OpsMgr. What does it mean for me? What does it mean for you?

MOF circle

System Center Operations Manager (aka OpsMgr, aka SCOM). It doesn’t have its’ own product page. It used to have one some years ago, but not any more. Nowadays it is just a component of System Center family. One of many. The product page has only one paragraph about this great piece of software, but I’m not upset. Probably, as a SCOM lover, I should be, but I’m really not. Looking back into 2010, when Opalis (now Orchestrator) had been announced, I can say that I was waiting for that and I’m glad that it has happened.

As I was making my career turn, I had many conversations with many people. Some of them are MP developers, so I was asking why do they do that? Why do they spend time for management pack development? Of course, it’s a business. Some sell MPs, others sell working hours. But that is just one side of the coin, on the other side there is something that should be valuable for customers and end users. Answers were different:

  • Bring visibility of infrastructure. Good answer.
  • Enable effective management of infrastructure. Even better.

Unfortunately nobody gave me the answer that would satisfy me, so I had to engender it myself. Considering one of the todays [marketing] mantras about “flat or shrinking IT budgets”, that was an easy task. So, my personal vision is: SCOM is not a monitoring tool. It is Operations Management tool. That is clearly stated in its’ name and that is why all management packs should not be designed for providing decent monitoring capabilities only. All MPs should enable cost-saving through simplifying operations and slashing down operational costs, increasing the density and minimizing the amount of hardware resources being unused. In other words: today it’s all about money. Even more than it was yesterday. This business ask implies that features like flexible monitoring configuration, analytical monitors, intelligent reports, capacity planning, simplified user experience, assisted troubleshooting and configuration advisory become a must.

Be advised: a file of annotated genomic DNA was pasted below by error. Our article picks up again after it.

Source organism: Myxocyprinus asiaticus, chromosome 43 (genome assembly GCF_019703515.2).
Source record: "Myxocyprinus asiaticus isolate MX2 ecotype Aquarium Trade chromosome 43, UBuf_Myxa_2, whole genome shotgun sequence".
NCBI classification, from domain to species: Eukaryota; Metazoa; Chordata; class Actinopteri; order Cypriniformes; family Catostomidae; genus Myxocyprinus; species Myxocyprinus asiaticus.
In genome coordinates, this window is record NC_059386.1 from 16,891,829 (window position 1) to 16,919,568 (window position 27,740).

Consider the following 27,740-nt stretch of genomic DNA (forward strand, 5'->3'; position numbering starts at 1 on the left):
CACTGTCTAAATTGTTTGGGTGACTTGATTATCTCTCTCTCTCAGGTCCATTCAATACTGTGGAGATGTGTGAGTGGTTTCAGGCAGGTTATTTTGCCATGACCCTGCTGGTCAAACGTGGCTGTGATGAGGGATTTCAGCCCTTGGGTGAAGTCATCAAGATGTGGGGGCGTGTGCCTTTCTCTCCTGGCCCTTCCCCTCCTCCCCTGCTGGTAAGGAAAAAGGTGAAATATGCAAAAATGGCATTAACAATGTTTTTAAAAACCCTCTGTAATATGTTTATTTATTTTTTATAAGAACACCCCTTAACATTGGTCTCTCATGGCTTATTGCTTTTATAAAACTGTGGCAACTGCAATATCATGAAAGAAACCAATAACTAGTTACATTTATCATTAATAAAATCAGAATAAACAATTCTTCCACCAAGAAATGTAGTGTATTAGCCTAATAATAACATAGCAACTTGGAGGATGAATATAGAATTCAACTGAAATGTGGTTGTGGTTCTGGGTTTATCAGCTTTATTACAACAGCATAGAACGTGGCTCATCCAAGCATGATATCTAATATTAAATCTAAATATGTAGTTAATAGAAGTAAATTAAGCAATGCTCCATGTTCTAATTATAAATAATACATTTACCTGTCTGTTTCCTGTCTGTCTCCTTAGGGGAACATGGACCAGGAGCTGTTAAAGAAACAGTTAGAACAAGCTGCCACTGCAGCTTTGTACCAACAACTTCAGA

There is one more thing. Take a look at the MOF circle. As you can see the “Operate” sector is (or at least should be) an integral part of the IT lifecycle. “Integral” here means that it should commit to other parts and vice versa it should accept commitments. SCOM collects and stores tons of operational data which are often overlooked. Not considering that data for planning means breaking a holistic approach. Bringing that back to the end-user, unlocking that data and smoothing an uneven user experience will yield in restoring the broken ecosystem and making many processes work symbiotically. The same story with accepting planned and delivered desirable hardware/software/process/etc. configuration as an input for “Operate” process. Circle should stay a circle.

That’s my vision. That’s what I stand for.

3 thoughts on “OpsMgr. What does it mean for me? What does it mean for you?

  1. As a programmer, i love the challenges SCOM and MP development throws at me. Some of the puzzles of design and complexity it gives is unmatched in C#/Java (where all the control is there). I have seen Onepoint-> MOM-> SCOM evolve over more than a decade and it’s been a marvelous journey and a story by itself.
    (Vignesh)

  2. Well said. I too enjoy writing MPs. I like to tackle difficult problems that ultimately make people’s lives easier to live. Thanks for posting this.

  3. I’m yet another to echo you sentiments. It’s funny. SCOM is like a toolbox in which everyone grabs out the hammer but never bothers to leverage the other tools in the bag. This is where the things just seem to fizzle out… operations folks are so busy that it is often times difficult to budget out the time to learn how to leverage SCOM or to talk with the folks (scom admins) who can make SCOM do so much more. Since there is no time to learn how to leverage the screw driver, let’s just use the hammer. Since we don’t have the time to learn how to use the stapler, let’s just use the hammer.

    SCOM’s greatest success is where all teams communicate and take involvement in the monitoring of the application they support. This is how management packs grow and add value. It is indeed good to be able to say, “it’s monitored,” but growth and improvement happens when we ask questions.

    How can we reduce false positives? Can SCOM be used to fix this automatically? Is there a way too…..

    When asked “How can we monitor this/that?” It’s like throwing down the gauntlet to a scom admin or MP developer? I dare you to figure a way to monitor this….

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